Hannah Darabi — Rue Enghelab, La Révolution par les livres. Iran 1979/1983



Hannah Darabi
Rue Enghelab, La Révolution par les livres. Iran 1979/1983

Past: January 10 → February 11, 2019

Gathering works published between 1979 and 1983, years corresponding to the short period when freedom of speech prevailed at the end of the Shah’s regime and the beginning of the Islamic government, Hannah Darabi takes us to the heart of an intense artistic and cultural period specifically for documentary photography in Iranian history. This period, fundamental to understand the country’s history during the 21st century, is decrypted by Chowra Makaremi, tenured researcher and a member of the National Center for Scientific Research (CNRS) in Paris. To suggest another reading of this collection, Hannah Darabi will engage in a dialogue between her books and her personal artistic work composed by contemporary photographs of her home town, Tehran, and existing image-document such as family pictures, media images or postcards.

" The title of this book, enghelab street, is a reference to the avenue in Tehran known for its concentration of bookstores and publishing houses. The street got the name enghelab, which means “revolution” in Persian, after the events of 1979. "

Hannah Darabi


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Hannah Darabi, Hannah Darabi, Reconstructions 3 : Cleaning up the opposition, 1980-1983, 2018, 0


The period of tumult and instability of power that extended from the end of the Shah’s regime in 1977 to the consolidation of the post-revolutionary state in 1983 provided a window—unique in contemporary Iranian history—of freedom for the production and distribution of books. At a time when audiovisual technologies did not yet possess the flexibility, ease of use, and distribution that they do today, these works played a key role in the political and social scenes. This transitional period between two regimes provides an opportunity to observe Iranian society by freeing ourselves from the idea of the revolution as a clean break.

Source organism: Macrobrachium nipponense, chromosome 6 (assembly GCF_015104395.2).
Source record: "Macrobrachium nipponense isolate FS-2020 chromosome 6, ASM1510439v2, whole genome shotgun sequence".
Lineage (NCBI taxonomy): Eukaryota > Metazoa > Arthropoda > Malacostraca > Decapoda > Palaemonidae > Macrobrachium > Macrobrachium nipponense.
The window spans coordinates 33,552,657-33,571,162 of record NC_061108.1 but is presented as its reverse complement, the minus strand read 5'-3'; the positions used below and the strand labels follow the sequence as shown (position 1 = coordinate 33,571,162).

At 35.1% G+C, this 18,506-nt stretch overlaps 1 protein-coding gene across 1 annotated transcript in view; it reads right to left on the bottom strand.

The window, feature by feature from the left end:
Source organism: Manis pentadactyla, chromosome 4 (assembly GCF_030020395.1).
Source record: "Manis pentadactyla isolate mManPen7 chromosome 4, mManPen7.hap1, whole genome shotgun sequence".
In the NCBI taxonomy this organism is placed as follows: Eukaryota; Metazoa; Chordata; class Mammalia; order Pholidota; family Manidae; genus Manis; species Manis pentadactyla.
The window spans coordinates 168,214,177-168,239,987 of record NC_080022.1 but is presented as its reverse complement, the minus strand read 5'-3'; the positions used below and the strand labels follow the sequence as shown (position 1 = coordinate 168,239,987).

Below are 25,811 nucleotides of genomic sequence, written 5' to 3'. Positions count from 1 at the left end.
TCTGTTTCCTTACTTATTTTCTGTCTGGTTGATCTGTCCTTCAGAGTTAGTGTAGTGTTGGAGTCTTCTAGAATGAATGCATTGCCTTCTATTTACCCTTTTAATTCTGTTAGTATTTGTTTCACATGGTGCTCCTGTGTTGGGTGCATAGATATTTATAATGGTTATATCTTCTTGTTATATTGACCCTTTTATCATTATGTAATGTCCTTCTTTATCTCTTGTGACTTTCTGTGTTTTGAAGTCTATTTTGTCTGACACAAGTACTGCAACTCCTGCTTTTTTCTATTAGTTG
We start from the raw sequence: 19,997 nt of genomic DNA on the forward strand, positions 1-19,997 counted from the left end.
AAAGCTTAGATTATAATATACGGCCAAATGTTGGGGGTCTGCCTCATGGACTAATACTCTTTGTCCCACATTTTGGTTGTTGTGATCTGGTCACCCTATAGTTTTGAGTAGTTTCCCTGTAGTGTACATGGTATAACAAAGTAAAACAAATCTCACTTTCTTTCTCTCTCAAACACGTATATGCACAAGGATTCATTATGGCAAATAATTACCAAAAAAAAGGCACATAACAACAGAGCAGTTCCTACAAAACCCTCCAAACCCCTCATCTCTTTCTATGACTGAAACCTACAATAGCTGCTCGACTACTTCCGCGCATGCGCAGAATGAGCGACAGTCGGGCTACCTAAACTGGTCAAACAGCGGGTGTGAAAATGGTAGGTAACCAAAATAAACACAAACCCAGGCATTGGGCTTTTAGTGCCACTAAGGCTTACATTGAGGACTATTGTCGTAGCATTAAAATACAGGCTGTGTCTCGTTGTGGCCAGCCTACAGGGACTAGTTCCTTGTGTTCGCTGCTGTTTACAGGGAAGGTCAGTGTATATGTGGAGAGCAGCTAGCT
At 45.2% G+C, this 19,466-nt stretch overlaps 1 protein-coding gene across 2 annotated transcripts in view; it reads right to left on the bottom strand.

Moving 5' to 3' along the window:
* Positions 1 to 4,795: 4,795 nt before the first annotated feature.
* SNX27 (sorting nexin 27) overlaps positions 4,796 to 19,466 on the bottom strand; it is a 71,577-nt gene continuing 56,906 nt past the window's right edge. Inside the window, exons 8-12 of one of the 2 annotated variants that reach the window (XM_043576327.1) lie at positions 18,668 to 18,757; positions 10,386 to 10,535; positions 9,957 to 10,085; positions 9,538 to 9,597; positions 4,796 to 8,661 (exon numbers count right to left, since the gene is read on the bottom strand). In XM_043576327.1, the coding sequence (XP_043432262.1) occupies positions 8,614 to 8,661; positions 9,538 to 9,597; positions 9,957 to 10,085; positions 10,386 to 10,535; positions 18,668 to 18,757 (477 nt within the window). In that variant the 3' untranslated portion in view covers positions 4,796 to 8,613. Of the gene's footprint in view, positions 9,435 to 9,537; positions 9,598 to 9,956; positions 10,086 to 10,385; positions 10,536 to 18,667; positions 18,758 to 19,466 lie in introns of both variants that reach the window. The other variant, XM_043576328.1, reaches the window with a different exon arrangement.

This was a moment of uncertainty, when the outcomes which are so obvious today (the imminent fall of the Shah, and the true nature of the upcoming Islamic Revolution) seemed unlikely without the benefit of hindsight. It was a time when Iran became a proving ground in which new ways of articulating artistic, intellectual, and political activities were being tested. This profusion of anarchic activity broke all the editorial rules and was a response to censorship. The rudimentary means and amateurism into which the opposition was forced was a tangible affirmation of the stultifying political climate. It is in this context that opens up a tremendous arena for the development of documentary photography. These photography books published during that period, with a vigor that would soon be tamed or co-opted by the powers, provide valuable information on the motivations of a new political and aesthetic sensibility.

This avid consumption of reading matter demonstrates a dual and sometimes even ambivalent movement that defined a generation: the desire to both reach out to the outside world and the need to affirm a « modern » Iranian national identity free of imperialism. These few years stand out on their own in terms of the country’s publishing history. The creation and distribution of books would never be as unfettered as it was during this period. Nevertheless, at the same moment, books were also progressively becoming instruments of political propaganda and publishing became the laboratory in which to experiment with every form of dissemination of emotions, ideologies, and opinions. This propaganda operated through the production of texts, but also, and especially as of 1979, through visual and pictorial production. — Chowra Makaremi

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Hannah Darabi, La révolution des tulipes. Mémoires des martyrs, photographe et date inconnus, 0
——— bq. " The books, as tools of intellectual resistance, also indicate the repression against which those in the opposition struggled. "

Chowra Makaremi

18 Montmartre Zoom in 18 Montmartre Zoom out

6, impasse de la Défense

75018 Paris

T. 01 44 70 75 50


Place de Clichy

Opening hours

Wednesday – Sunday, noon – 7 PM
Late night on Wednesday until 10 PM

Admission fee

Full rate €7.00 — Concessions €5.00

The artist

  • Hannah Darabi